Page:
CHAIN Statement

The CHAIN statement provides a method for starting another run unit.

General Format

CHAIN program-name [ USING {parameter} ... ]

   [ ON {EXCEPTION} statement ]
        {OVERFLOW }

   [ END-CHAIN ]

Syntax Rules

  1. program-name is a nonnumeric literal or an alphanumeric data item.
  2. parameter is any non-level 88 data item or a nonnumeric literal. No more than 50 parameters may be specified.
  3. statement is an imperative statement.
  4. If a CHAIN statement appears in a consecutive sequence of imperative statements within a sentence, it must be the last statement in that sequence, unless the EXCEPTION phrase is specified.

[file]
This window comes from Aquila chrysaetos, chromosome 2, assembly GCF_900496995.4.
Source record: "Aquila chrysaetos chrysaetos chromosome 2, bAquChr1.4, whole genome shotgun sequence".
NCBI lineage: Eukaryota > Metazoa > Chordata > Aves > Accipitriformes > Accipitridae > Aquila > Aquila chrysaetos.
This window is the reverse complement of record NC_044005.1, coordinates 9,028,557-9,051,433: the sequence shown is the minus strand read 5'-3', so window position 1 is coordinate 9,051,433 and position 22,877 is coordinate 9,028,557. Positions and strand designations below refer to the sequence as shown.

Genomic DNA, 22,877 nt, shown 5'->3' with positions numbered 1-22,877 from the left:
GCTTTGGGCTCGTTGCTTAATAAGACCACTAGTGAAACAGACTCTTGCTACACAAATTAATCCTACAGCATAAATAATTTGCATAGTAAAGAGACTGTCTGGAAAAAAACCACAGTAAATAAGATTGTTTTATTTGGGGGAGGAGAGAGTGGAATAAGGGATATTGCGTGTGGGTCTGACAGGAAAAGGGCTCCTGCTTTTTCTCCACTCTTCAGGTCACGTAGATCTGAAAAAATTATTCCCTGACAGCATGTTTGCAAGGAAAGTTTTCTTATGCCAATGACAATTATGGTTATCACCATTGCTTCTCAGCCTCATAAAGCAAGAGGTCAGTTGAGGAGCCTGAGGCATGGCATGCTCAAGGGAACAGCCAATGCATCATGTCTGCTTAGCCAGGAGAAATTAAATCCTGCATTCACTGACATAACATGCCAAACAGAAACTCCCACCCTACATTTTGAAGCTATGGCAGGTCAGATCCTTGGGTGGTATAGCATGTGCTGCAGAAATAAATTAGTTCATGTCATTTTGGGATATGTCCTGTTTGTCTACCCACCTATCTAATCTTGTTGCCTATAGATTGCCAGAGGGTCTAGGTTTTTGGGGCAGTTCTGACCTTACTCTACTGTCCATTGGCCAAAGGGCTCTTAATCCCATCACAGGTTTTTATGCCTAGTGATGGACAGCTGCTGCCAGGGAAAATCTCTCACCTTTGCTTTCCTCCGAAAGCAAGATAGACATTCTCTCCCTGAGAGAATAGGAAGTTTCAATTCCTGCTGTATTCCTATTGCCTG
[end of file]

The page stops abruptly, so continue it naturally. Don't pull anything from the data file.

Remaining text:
General Rules

  1. The CHAIN statement causes the current run unit to terminate and initiates a new run unit. Executing a CHAIN statement has the following effects:
    1. The current run unit is halted as if a STOP RUN statement were executed.
    2. The run unit specified by program-name is initiated. program-name is resolved into an executable program name using the same rules specified for the CALL statement.
  2. If the EXCEPTION phrase is used, then statement executes if the CHAIN statement is unable to load program-name. This is usually caused by program-name being either absent or not readable by the runtime system. Certain types of errors cannot be caught by the ON EXCEPTION phrase because of the nature of the CHAIN statement. If the EXCEPTION phrase is not present when an error occurs, the runtime system prints a message and halts.
  3. If the USING phrase is specified, each parameter is transferred to the new run unit. Each parameter is mapped to the corresponding CHAINING argument in the new run unit. See Procedure Division Format for a description of the CHAINING phrase.